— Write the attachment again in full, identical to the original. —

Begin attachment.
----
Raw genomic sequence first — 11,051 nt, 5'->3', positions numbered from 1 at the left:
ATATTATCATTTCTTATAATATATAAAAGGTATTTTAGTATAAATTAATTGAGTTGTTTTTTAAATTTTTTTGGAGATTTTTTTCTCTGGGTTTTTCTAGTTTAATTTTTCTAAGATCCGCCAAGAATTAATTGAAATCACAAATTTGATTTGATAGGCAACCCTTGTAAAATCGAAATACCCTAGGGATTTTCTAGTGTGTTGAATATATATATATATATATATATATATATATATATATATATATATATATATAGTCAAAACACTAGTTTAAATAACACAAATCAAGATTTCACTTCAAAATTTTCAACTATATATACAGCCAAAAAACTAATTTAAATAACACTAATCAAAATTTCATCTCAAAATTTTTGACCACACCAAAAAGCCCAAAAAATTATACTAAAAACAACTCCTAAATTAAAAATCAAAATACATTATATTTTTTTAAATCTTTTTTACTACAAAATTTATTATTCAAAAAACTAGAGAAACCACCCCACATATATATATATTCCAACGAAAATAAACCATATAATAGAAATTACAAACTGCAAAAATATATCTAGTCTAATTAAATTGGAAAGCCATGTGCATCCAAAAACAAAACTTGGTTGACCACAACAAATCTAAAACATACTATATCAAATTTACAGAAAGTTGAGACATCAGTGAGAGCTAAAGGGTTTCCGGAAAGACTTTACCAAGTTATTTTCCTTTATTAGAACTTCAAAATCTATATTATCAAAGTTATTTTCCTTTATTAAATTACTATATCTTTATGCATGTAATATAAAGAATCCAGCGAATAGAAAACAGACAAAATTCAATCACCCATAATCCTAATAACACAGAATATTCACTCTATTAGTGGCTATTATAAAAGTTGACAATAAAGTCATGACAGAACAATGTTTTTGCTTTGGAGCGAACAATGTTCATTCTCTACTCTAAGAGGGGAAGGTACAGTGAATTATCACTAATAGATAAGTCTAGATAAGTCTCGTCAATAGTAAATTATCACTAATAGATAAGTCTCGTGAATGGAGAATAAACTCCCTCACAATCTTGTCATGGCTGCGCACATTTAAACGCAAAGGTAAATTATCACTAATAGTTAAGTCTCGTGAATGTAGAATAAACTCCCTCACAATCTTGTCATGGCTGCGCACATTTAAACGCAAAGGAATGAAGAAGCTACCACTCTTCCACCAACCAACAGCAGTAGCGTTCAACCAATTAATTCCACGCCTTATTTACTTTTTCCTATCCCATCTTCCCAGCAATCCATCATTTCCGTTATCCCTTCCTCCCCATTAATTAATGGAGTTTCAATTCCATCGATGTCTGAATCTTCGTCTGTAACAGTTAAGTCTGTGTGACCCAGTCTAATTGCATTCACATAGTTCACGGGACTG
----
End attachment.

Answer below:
Raw genomic sequence first — 11,051 nt, 5'->3', positions numbered from 1 at the left:
ATATTATCATTTCTTATAATATATAAAAGGTATTTTAGTATAAATTAATTGAGTTGTTTTTTAAATTTTTTTGGAGATTTTTTTCTCTGGGTTTTTCTAGTTTAATTTTTCTAAGATCCGCCAAGAATTAATTGAAATCACAAATTTGATTTGATAGGCAACCCTTGTAAAATCGAAATACCCTAGGGATTTTCTAGTGTGTTGAATATATATATATATATATATATATATATATATATATATATATATATATATAGTCAAAACACTAGTTTAAATAACACAAATCAAGATTTCACTTCAAAATTTTCAACTATATATACAGCCAAAAAACTAATTTAAATAACACTAATCAAAATTTCATCTCAAAATTTTTGACCACACCAAAAAGCCCAAAAAATTATACTAAAAACAACTCCTAAATTAAAAATCAAAATACATTATATTTTTTTAAATCTTTTTTACTACAAAATTTATTATTCAAAAAACTAGAGAAACCACCCCACATATATATATATTCCAACGAAAATAAACCATATAATAGAAATTACAAACTGCAAAAATATATCTAGTCTAATTAAATTGGAAAGCCATGTGCATCCAAAAACAAAACTTGGTTGACCACAACAAATCTAAAACATACTATATCAAATTTACAGAAAGTTGAGACATCAGTGAGAGCTAAAGGGTTTCCGGAAAGACTTTACCAAGTTATTTTCCTTTATTAGAACTTCAAAATCTATATTATCAAAGTTATTTTCCTTTATTAAATTACTATATCTTTATGCATGTAATATAAAGAATCCAGCGAATAGAAAACAGACAAAATTCAATCACCCATAATCCTAATAACACAGAATATTCACTCTATTAGTGGCTATTATAAAAGTTGACAATAAAGTCATGACAGAACAATGTTTTTGCTTTGGAGCGAACAATGTTCATTCTCTACTCTAAGAGGGGAAGGTACAGTGAATTATCACTAATAGATAAGTCTAGATAAGTCTCGTCAATAGTAAATTATCACTAATAGATAAGTCTCGTGAATGGAGAATAAACTCCCTCACAATCTTGTCATGGCTGCGCACATTTAAACGCAAAGGTAAATTATCACTAATAGTTAAGTCTCGTGAATGTAGAATAAACTCCCTCACAATCTTGTCATGGCTGCGCACATTTAAACGCAAAGGAATGAAGAAGCTACCACTCTTCCACCAACCAACAGCAGTAGCGTTCAACCAATTAATTCCACGCCTTATTTACTTTTTCCTATCCCATCTTCCCAGCAATCCATCATTTCCGTTATCCCTTCCTCCCCATTAATTAATGGAGTTTCAATTCCATCGATGTCTGAATCTTCGTCTGTAACAGTTAAGTCTGTGTGACCCAGTCTAATTGCATTCACATAGTTCACGGGACTG